Histamine is a chemical formed from histidine that causes unpleasant allergy symptoms of gastric secretions, dilated blood vessels and hives in sensitive people. Foods low in histamine are desired by people who have an allergy to histamine. The International Chronic Urticaria Society or ICUS, discourages the use of foods with high levels of histamine occurring naturally, fermented food, artificial food coloring and benzoates.
The bread and cereal category contains foods low in histamine. Breads made from pure or unbleached grain or flour, fresh breads, biscuits and pizza dough are low in histamine. Low histamine cereals include plain grains, plain oats, plain oatmeal, plain cream of wheat, plain crackers and puffed rice and wheat. Crackers such as Melba Toast, Wasa crackers and rye crisps are low in histamine in their plainest form. Breads and cereals are appropriate to eat for people looking for low histamine as long as they do not contain ingredients like artificial colors, anise, artificial flavors, cheese, chocolate, preservatives, margarine, jams, jellies, cloves, cinnamon, baking mixes and preservatives such as butylated hydroxyanisole, BHA and butylated hydoxytoluene -- BHT.
Low histamine legumes include all plain legumes, except soy beans and red beans. All plain nuts, seeds and peanut butter are okay to consume. Nuts, seeds and legumes should be consumed without preservatives, sweeteners and in the freshest form possible.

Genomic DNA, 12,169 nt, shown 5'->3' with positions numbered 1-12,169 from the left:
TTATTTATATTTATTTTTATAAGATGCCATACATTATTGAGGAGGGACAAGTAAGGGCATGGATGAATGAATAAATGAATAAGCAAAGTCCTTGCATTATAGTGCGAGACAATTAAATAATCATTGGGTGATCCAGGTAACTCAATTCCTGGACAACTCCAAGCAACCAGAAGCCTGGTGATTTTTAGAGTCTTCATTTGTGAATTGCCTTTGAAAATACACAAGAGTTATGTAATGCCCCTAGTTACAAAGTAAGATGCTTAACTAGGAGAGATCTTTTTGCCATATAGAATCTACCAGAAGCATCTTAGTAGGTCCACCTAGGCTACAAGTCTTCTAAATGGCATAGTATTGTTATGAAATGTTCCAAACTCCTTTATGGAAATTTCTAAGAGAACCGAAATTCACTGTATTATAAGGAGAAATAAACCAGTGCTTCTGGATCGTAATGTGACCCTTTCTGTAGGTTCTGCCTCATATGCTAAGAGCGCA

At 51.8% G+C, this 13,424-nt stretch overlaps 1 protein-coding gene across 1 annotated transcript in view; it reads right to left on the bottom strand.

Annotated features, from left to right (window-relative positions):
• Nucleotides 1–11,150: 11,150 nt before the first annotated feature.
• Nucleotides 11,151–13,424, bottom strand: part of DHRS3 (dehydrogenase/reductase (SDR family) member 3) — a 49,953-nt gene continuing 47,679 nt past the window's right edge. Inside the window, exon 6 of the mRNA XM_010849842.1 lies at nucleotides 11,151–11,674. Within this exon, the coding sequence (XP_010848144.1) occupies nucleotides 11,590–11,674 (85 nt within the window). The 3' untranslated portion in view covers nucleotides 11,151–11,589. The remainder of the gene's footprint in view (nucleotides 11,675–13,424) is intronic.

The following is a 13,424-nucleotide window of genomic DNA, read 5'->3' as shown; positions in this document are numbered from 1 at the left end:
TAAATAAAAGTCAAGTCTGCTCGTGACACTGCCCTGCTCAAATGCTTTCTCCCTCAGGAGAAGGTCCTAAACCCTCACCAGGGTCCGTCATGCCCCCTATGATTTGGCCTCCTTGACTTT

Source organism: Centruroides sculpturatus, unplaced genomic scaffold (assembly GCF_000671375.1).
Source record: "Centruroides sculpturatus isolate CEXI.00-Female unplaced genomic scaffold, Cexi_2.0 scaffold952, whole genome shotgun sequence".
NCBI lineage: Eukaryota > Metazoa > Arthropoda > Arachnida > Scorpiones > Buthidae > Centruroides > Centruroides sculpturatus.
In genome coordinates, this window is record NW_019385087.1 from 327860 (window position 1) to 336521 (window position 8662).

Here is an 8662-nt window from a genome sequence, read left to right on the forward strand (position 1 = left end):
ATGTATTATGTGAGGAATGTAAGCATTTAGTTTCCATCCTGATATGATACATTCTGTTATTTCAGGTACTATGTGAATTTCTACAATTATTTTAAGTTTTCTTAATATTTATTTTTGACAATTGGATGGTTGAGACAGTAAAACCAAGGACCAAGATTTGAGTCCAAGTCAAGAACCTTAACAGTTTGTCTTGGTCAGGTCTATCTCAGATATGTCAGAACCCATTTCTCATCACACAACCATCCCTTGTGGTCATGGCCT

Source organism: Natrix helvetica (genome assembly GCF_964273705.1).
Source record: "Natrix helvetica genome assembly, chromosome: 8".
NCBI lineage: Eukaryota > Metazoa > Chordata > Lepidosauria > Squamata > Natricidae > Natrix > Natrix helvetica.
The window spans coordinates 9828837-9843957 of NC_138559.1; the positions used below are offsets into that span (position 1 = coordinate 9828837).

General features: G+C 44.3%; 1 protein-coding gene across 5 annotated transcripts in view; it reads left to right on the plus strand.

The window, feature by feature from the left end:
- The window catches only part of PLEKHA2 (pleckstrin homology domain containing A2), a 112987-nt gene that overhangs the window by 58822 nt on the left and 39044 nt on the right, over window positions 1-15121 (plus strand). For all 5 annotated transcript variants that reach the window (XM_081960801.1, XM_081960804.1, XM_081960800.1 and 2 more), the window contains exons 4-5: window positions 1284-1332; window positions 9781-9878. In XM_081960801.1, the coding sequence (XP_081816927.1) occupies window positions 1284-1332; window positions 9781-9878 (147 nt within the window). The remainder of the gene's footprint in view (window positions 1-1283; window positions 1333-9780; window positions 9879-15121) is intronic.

The levels of histamine in fruits and vegetables are low, but increase as ripening occurs according to the Allergy Dietitian website. Fresh, frozen vegetables and juices in the purest forms are low in histamine. Pumpkin, sauerkraut, spinach, eggplant, tomato products are vegetables to exclude. Fruits low in histamine include apples, bananas, cantaloupe, honeydew, grapes, figs, lemon, grapefruit, kiwi, pear, mango, watermelon and lime. Fruits high in histamine to avoid are apricot, cherry, loganberry, date, currant, orange, nectarine, pineapple, peach, strawberries, raspberries, raisins, plums, prunes, jams and jellies.
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This article reflects the views of the writer and does not necessarily reflect the views of Jillian Michaels or JillianMichaels.com.